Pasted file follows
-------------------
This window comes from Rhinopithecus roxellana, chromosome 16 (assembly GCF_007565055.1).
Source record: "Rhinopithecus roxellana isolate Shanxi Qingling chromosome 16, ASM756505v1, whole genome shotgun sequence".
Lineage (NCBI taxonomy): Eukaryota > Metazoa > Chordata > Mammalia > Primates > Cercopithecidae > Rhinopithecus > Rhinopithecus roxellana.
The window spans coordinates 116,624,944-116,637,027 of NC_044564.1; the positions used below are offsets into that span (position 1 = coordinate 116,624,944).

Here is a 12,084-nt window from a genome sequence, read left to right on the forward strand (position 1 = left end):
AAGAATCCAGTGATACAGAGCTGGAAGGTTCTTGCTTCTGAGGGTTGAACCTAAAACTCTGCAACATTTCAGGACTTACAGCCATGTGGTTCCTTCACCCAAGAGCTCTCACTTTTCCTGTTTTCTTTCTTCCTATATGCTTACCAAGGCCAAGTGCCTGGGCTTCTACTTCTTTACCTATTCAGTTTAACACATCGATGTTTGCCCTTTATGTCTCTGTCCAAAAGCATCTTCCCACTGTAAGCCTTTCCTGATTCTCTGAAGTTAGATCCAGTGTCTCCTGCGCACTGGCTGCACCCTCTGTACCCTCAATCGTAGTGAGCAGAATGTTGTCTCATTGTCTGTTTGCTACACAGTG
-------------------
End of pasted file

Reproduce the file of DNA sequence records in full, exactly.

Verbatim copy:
This window comes from Rhinopithecus roxellana, chromosome 16 (assembly GCF_007565055.1).
Source record: "Rhinopithecus roxellana isolate Shanxi Qingling chromosome 16, ASM756505v1, whole genome shotgun sequence".
Lineage (NCBI taxonomy): Eukaryota > Metazoa > Chordata > Mammalia > Primates > Cercopithecidae > Rhinopithecus > Rhinopithecus roxellana.
The window spans coordinates 116,624,944-116,637,027 of NC_044564.1; the positions used below are offsets into that span (position 1 = coordinate 116,624,944).

Here is a 12,084-nt window from a genome sequence, read left to right on the forward strand (position 1 = left end):
AAGAATCCAGTGATACAGAGCTGGAAGGTTCTTGCTTCTGAGGGTTGAACCTAAAACTCTGCAACATTTCAGGACTTACAGCCATGTGGTTCCTTCACCCAAGAGCTCTCACTTTTCCTGTTTTCTTTCTTCCTATATGCTTACCAAGGCCAAGTGCCTGGGCTTCTACTTCTTTACCTATTCAGTTTAACACATCGATGTTTGCCCTTTATGTCTCTGTCCAAAAGCATCTTCCCACTGTAAGCCTTTCCTGATTCTCTGAAGTTAGATCCAGTGTCTCCTGCGCACTGGCTGCACCCTCTGTACCCTCAATCGTAGTGAGCAGAATGTTGTCTCATTGTCTGTTTGCTACACAGTG